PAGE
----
CHARLOTTE, N.C. -- You – yes, you – click on mugshots. As often as one in five times a visitor clicks on charlotteobserver.com and an even higher percentage of times on wcnc.com. In the online world, slideshows of mugshots have become a kind of Facebook of crime. They are wildly popular. But why? Why do we look? Why can’t we resist? What explains it?
Is it because we’re snoopy gossips who want to see what the kid down the street is up to now? Is it to pump ourselves up with a feeling of superiority? Is it schadenfreude – a perverse glee at the misery of our fellows? Or is it plain old human curiosity?
Mugshots are the great equalizer. Governors and gang-bangers, congressmen and conmen, movie stars and strippers, the cops’ cameras are the great leveler. No filters. No photoshop. No airbrushing. All of them – all of us – rarely looking our best.
Now of course mugshots are a multi-media extravaganza. In print – there’s a tabloid devoted entirely to mug shots – the Slammer. It posts older issues online so the viewer can click through page after page of mug shots like a high school, yearbook of crime. Online theSmoking Gun website posts thousands of mug shots conveniently sorted from historic civil rights figures to defendants wearing NASCAR gear. There’s even a coffee table book, Least Wanted, that presents mug shots as history, sociology and art all wrapped into one. The book’s coeditor has his own flickr photo stream.
Even radio – radio! – uses mugshots. So how does a medium without pictures use mug shots? My friend Max, a producer on the Charlotte-based “Bob and Sheri Show’ explained, “One thing we use mug shots for: we have a feature called ‘morons in the news.’” Max says he considers it a public service – but he can’t get the words out without cracking up.
Co-host Sheri Lynch says her favorite mug is a picture of a man, his eyebrows shaved and tattooed, “F*** You.” “You know why?” she asks, “He made a commitment to being socially unplugged for the rest of his life. There is not one social situation where ‘F*** You’ is the appropriate response.”
Forty-five thousand times a year, deputies at Charlotte’s Mecklenburg County Jail take a new mug shot, making it one of the largest portrait photographers in the southeast. Defendants assume the position, feet in the well-worn outline of footprints on the floor, eyes wide open and looking at a pink ‘x’ marked just above the digital camera, head held straight up, not tilted.
“With their street cred or whatever, it’s almost like Facebook for ‘em or a social network,” says Lee Conner, a Mecklenburg Sheriff’s Deputy who has taken many mug shots. “You get some people come in with a big smile, fix their hair, they’re almost proud of it.”
And mug shots have become wildly popular. In December alone on charlotteobserver.com, slideshows of mugshots from the Mecklenburg County Jail generated more than eight and a half MILLION page views. That’s one month.
Veteran Observer columnist Tommy Tomlinson says he hopes there’s a higher purpose than low-brow entertainment. He sees the photos of arrestees as, “…signs of people in trouble, signs of people who need some help, signs of people who need to be punished and put away.”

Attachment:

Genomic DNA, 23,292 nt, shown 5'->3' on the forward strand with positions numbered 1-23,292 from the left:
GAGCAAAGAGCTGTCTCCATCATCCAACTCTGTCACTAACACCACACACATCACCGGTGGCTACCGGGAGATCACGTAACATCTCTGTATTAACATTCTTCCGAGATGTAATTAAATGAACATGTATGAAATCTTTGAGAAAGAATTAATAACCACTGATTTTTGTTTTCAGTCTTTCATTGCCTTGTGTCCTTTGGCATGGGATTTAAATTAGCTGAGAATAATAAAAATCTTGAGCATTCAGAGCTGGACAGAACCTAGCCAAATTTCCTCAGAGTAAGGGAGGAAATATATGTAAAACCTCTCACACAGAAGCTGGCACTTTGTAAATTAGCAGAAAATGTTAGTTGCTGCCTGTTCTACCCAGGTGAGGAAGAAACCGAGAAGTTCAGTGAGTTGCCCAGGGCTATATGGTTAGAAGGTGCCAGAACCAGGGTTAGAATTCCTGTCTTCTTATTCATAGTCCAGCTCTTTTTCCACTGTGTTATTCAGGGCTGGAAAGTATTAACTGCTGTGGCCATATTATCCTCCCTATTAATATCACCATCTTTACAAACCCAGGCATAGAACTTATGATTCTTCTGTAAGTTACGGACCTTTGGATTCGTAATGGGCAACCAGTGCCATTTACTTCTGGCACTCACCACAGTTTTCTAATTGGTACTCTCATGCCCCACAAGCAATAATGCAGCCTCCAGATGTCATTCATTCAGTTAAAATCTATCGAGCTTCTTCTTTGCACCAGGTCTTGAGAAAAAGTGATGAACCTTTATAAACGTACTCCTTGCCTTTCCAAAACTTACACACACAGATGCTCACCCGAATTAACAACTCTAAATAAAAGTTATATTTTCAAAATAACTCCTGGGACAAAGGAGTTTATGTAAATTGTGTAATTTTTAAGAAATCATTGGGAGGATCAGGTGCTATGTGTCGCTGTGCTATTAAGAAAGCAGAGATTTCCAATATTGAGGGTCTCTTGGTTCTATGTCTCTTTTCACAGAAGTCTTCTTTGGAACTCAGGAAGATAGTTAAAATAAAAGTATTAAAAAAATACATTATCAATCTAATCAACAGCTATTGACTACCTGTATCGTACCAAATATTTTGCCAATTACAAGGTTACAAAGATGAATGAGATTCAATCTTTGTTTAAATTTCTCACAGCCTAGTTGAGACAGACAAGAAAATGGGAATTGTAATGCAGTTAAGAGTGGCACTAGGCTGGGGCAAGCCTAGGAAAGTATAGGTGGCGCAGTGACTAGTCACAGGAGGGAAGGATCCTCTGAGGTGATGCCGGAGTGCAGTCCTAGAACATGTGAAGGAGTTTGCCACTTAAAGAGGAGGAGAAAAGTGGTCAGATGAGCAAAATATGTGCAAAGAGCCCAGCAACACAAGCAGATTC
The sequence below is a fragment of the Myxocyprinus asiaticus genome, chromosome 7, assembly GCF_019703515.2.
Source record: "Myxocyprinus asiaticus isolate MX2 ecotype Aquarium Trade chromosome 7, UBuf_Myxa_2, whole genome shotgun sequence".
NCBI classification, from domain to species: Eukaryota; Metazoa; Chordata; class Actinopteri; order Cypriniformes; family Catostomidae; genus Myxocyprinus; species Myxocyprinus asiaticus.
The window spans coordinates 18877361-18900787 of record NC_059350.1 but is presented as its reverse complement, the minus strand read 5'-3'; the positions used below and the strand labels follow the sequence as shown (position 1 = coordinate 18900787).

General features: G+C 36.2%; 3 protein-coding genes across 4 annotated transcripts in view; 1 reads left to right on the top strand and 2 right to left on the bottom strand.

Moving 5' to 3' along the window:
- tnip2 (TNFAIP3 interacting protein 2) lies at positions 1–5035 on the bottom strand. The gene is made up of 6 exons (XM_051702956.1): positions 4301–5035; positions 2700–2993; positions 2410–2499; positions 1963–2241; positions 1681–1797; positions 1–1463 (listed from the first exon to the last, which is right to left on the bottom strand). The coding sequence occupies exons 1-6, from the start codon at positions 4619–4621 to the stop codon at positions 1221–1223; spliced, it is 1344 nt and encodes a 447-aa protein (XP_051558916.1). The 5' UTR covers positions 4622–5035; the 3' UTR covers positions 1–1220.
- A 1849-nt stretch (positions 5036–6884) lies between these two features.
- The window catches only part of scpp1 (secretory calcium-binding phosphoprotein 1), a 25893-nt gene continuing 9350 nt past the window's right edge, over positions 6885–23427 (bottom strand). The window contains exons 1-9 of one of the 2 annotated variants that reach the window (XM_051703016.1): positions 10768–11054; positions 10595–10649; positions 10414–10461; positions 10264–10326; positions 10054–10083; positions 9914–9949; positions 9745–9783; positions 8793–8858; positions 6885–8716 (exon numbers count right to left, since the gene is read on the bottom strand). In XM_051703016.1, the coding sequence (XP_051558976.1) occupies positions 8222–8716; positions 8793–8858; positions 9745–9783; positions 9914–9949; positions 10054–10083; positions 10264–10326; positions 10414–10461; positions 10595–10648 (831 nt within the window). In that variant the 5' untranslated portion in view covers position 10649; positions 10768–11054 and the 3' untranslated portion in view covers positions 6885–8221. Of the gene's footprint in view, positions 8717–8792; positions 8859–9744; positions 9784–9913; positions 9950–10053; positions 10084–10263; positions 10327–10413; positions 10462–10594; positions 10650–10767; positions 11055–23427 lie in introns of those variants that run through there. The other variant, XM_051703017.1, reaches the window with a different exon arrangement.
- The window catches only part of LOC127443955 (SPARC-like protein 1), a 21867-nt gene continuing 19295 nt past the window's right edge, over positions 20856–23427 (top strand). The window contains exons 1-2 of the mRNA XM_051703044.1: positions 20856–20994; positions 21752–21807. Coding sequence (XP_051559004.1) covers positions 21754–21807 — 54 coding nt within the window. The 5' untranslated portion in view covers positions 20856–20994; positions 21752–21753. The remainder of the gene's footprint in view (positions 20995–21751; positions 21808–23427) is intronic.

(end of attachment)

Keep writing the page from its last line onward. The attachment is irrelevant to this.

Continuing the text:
The mugshot can be iconic, historic and addictive. “They tapped into visual and literary fetishes,” says graphic artist and mug shot collector Mark Michaelson who co-edited a coffee table book of mug shots called Least Wanted and produces a flickr stream by the same name.
Michaelson started collecting mugshots on E-bay and they have now taken over his Manhattan apartment – about ten thousand of them by his reckoning. “The ones that fascinate me are the ones that have the filter of time that give them the extra layer of ‘marvelous,’” he says. “They work on so many levels: history and social history of crime and injustice and man’s inhumanity to man.”
He got started looking for fingerprints and wanted posters when he ran across a mugshot from Minneapolis well over a half-century old and marked, “Closed mouth Negro probably up to no good.” He realized he held a snapshot of history, not a famous image but an important one. He was hooked.
He eschews color mugshots, views most movie-star mugs as “cheesy” and doesn’t collect many mug shots taken after 1960. “I keep an eye on Ebay but I’m getting much more picky about what I go for,” Michaelson says.
“Every other day I run across one that just knocks me out,” Michaelson says. “I’ve got children and old folks, beautiful people and ugly people, the entire human condition.”
Truth be told, mugshots are funny and sad, hilarious and tragic, historic and of-the-moment – until they are yours. Then little objectivity can be achieved.
Yours truly had a mug hot taken – my one and only – at the Wake County Jail in Raleigh sixteen years ago this month. Misdemeanor trespassing charge. Long story short: I walked into a guy’s office with a camera. He told me to leave. And I didn’t leave fast enough to suit him. The whole incident lasted less than two minutes and I know because the camera was rolling the entire time.
The charges were dropped. My mugshot remains. My colleagues think I look guilty. It’s a good reminder to this reporter: just because there’s a mugshot doesn’t mean there was a crime.